The speaker will be Tony Mulvihill, who will relate his experience with Alliance Marketing, Dorper Sheep meat, and feed lotting Dorpers. This should be very interesting as the end point of all our endeavors, is getting the meat on the plate.
Good news on the Brucellosis testing, the results came through yesterday and we have the all clear for another year (not that we expected anything else) but it is reassuring for ram buyers that the health status is good.
People often ask why we shear a shedding sheep, a valid question.
As we mentioned on our post on "shedding" the dorper sheep is primarily a meat sheep, and muscularity is of prime importance. If we concentrate too much on shedding we would produce a carcass more like some of the hair breeds and inferior to our 'competition" in the lamb industry. The muscling is best seen when the sheep is shorn, and if you learn to look, you can see the degree of shedding and the type of cover.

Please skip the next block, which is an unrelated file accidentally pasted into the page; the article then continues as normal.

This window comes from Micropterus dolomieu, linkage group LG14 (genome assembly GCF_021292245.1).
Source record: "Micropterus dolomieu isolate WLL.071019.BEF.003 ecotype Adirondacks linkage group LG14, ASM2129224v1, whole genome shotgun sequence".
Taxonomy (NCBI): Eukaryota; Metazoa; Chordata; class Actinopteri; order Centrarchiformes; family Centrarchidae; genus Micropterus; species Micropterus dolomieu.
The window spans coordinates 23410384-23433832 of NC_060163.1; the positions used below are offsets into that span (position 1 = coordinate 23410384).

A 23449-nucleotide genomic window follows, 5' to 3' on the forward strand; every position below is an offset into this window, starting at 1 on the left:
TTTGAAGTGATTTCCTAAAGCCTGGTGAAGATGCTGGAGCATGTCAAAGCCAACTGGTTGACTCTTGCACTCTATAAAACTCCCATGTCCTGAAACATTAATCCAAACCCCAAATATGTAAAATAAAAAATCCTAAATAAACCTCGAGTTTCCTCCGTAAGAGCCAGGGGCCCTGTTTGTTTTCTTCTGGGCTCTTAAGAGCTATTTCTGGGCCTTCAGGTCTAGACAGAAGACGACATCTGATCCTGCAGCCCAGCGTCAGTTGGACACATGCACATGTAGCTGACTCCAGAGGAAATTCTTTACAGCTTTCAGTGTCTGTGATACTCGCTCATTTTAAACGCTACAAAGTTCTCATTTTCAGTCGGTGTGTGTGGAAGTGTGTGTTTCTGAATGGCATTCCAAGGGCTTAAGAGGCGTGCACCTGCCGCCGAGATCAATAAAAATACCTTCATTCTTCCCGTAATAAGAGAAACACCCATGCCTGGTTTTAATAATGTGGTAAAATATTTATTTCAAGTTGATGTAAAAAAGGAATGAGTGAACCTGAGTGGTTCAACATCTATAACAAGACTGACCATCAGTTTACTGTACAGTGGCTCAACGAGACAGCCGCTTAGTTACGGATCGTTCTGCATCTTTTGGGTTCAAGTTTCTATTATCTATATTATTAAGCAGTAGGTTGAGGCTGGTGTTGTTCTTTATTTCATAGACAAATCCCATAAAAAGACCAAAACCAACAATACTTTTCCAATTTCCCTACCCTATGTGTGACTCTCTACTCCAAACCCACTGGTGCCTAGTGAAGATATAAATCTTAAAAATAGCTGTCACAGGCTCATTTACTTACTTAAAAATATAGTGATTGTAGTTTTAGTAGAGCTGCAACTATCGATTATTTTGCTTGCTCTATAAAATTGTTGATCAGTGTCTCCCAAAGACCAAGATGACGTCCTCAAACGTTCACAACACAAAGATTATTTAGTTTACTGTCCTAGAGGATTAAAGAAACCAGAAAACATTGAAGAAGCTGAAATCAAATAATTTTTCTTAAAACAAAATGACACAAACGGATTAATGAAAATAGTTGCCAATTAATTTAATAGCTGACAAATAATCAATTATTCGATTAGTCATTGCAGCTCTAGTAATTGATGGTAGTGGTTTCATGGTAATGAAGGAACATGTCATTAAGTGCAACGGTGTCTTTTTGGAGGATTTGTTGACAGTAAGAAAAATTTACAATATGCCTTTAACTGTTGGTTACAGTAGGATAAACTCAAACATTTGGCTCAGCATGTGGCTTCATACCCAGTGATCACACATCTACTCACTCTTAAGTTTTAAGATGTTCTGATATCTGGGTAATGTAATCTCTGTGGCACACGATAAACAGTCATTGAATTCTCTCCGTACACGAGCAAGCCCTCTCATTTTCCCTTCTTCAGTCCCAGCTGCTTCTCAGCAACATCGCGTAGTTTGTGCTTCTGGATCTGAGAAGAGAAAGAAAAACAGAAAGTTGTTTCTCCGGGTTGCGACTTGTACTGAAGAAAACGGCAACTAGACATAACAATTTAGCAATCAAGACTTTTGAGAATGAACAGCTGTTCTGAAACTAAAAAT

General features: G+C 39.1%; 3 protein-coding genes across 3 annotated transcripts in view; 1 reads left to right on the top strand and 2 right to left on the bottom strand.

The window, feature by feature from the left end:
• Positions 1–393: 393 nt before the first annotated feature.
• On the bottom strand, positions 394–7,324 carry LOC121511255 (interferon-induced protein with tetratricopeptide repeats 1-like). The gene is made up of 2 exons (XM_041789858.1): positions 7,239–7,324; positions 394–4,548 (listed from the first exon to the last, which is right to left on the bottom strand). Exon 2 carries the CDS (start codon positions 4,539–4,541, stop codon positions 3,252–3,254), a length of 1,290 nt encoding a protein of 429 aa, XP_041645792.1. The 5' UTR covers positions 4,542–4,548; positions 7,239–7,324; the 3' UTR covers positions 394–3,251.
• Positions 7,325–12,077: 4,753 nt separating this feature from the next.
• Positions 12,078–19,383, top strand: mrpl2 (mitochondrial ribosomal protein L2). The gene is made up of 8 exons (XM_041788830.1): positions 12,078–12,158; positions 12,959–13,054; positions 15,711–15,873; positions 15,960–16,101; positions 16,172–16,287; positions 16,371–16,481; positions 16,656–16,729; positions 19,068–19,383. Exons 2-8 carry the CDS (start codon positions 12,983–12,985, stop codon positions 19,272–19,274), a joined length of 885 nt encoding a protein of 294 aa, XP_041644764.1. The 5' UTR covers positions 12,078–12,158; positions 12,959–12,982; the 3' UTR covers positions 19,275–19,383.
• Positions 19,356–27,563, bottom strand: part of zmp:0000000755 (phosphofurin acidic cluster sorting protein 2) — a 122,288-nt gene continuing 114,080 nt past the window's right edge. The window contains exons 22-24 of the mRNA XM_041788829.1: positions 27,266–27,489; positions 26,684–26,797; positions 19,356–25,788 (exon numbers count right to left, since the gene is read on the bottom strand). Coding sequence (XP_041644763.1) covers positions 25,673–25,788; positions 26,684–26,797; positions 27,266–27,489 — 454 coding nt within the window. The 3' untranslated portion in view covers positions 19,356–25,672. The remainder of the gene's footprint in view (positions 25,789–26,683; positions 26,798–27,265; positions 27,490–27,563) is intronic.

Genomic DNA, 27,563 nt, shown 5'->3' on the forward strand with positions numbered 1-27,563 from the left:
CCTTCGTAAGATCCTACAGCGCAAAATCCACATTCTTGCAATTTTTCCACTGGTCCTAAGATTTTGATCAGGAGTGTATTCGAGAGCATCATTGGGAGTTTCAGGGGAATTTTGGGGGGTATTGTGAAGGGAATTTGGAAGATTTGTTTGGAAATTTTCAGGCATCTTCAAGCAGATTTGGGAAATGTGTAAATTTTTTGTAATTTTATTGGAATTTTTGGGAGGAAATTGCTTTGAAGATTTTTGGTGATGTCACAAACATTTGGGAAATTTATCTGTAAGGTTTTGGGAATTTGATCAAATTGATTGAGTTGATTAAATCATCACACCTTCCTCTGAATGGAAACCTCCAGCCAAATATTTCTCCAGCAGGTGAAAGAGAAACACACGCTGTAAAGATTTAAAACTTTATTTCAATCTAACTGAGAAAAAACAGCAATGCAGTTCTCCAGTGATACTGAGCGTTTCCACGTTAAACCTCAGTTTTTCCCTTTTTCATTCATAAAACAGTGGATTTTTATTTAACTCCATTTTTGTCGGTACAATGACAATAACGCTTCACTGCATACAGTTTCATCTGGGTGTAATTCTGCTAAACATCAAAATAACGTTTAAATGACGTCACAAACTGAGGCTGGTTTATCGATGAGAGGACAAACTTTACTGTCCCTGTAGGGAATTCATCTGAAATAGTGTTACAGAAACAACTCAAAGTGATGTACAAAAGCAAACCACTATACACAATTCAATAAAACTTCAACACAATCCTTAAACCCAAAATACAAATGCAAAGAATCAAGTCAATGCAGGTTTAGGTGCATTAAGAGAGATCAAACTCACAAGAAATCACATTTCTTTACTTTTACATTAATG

If you look at a dorpers conformation, notice the muscle above the elbow, a bulge here indicates good mucle through the whole animal. A nice flat topline and smooth shoulder are also important.
The big talk fest is over. We met lots of people interested in Dorpers and lots of Dorpers went to new homes. It is so nice to hear about the things that people are doing with their farms and lifestyle blocks and it would be good to think that every plan could succeed. A particular highlight for the group was winning "Best Livestock Display" very exciting.
Thanks for the photos Laura.
Field Day eve, everything is almost ready. The tents are up, the pens built and the sheep are settled in. An early start for the big talk feast. What could be better, hanging out with sheep friends, talking sheep with visitors to the site and catching up with customers from past years? A great way to spend the weekend.